Mom Says Her Daughter's Battle With Cancer Has Taught Her 'Bravery & Strength'
No parent expects their child to have to fight cancer. For a mom named Lauren Ouzts, her daughter Emma's battle began with eyebrow-raising blood in the toilet that she mistook for menstruation.
Ouzts explained in a piece on Love What Matters that Emma had been in the bathroom with her aunt. "I knew it wasn’t me, but didn’t know if it was my sister or not because, well, as a female you know that happens around your time of the month," she wrote. "‘Can you flush?’ I asked her. She looked at me, confused. It wasn’t her time of the month. ‘That didn’t come from me.’ That’s when little Emma spoke up and said, ‘Mommy, I did that.’"
The concerned mom said that of course, she began to worry. "I was asking her everything from, ‘Did you fall and hit yourself down there?’ to ‘Has someone touched you,'" she recalled. "All to which the answer was no. It was getting later into the night. Around bedtime we always use the bathroom before we lay down. Once again, Emma peed blood and clots. At that point, we decided to take her to the ER." There doctors "checked her out and decided it was a really bad UTI and gave her Tylenol and antibiotics."
But she continued to pee blood here and there during the week, and by Friday, it seemed she was 100 percent recovered. "On Sunday morning, I woke up to get ready to go to church," Ouzts recalled. "When I woke my daughter, she was sweating but cold. Suddenly, she began screaming and crying in pain. At this point, she was also showing signs of a fever. So, we rushed her back to the ER. We told them about the past week and that she had just finished the antibiotics. They checked her belly the doctor had a clear look of concern on her face."
An ultrasound was required, during which Ouzts said she could tell something was off. "Jokingly, I said, ‘Emma, looks like you have alien monsters in there,’" she noted. "That got a little smile from her. We went back to the room to wait for the doctor to read the ultrasound. Once again, it seemed like forever. Emma was still in pain and crying. When your baby hurts like that, it hurts your soul."
Emma required a CT scan, as well, after which the little girl was diagnosed with a Wilms tumor, a rare form of kidney cancer. She underwent a surgery to have the tumor removed, and then began chemotherapy and antibiotics.
"Around the beginning of month two of chemo, her beautiful red, curly hair started to fall out as I was brushing it," Ouzts noted. "I cried." But Emma's response was incredibly brave: "She noticed and told me, ‘Mommy, it’s just hair. It will grow back,’" the proud mom wrote.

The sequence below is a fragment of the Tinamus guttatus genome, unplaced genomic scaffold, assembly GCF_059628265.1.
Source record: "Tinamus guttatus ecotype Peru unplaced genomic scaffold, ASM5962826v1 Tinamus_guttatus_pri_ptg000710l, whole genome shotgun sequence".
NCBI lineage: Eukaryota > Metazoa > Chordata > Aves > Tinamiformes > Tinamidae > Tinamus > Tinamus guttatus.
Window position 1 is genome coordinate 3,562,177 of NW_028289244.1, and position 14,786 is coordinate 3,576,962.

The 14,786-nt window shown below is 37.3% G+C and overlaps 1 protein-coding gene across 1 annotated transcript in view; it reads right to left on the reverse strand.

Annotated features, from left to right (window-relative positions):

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Emma "then started to wear floppy Sunday hats for her balding head," Ouzts shared. "She absolutely loved getting to go shopping with her great grandma for those hats. ... Unfortunately, she was having to miss a lot, from swimming during the summer to not being able to trick or treat, to missing a lot of school. But she did give and get lots of cuddles! On her good days, she was able to go out in public and do small things. She did do a few photos shoots and said she felt like a princess those days."
Last December, around Emma's birthday, doctors found spots on her lungs. "They are keeping a close eye on them to make sure they don’t change and so far they haven’t," Ouzts wrote. "Because of those spots, she has to go every month for blood work and scans instead of every three months. Her last scans still looked the same, so that’s a plus! But her urine had blood cells in it, which of course put us in panic mode."
At the end of next month, Emma will have her next scans and tests. "We will be going from there," Ouzts said. But the good news: Her daughter is "currently in remission."
Ouzts admitted, "We all still go through the emotional part of it all. Depression and anxiety has hit me hard, but I’ve had a few other medical families help us through it. All the prayers have been greatly felt and appreciated. Emma has shown us what it is to be brave and strong, not only physically but faithfully and mentally."
The loving mom encourages others to donate to local charities for childhood cancer. "These charities help families like mine in so many ways, on so many levels," she wrote. "The local charities give back more than the big commercialized ones and they take the time to get to know us on a deeper level."
With hope, Emma will only continue to get stronger and healthier. No doubt the bravery she's shown so far is truly an inspiration.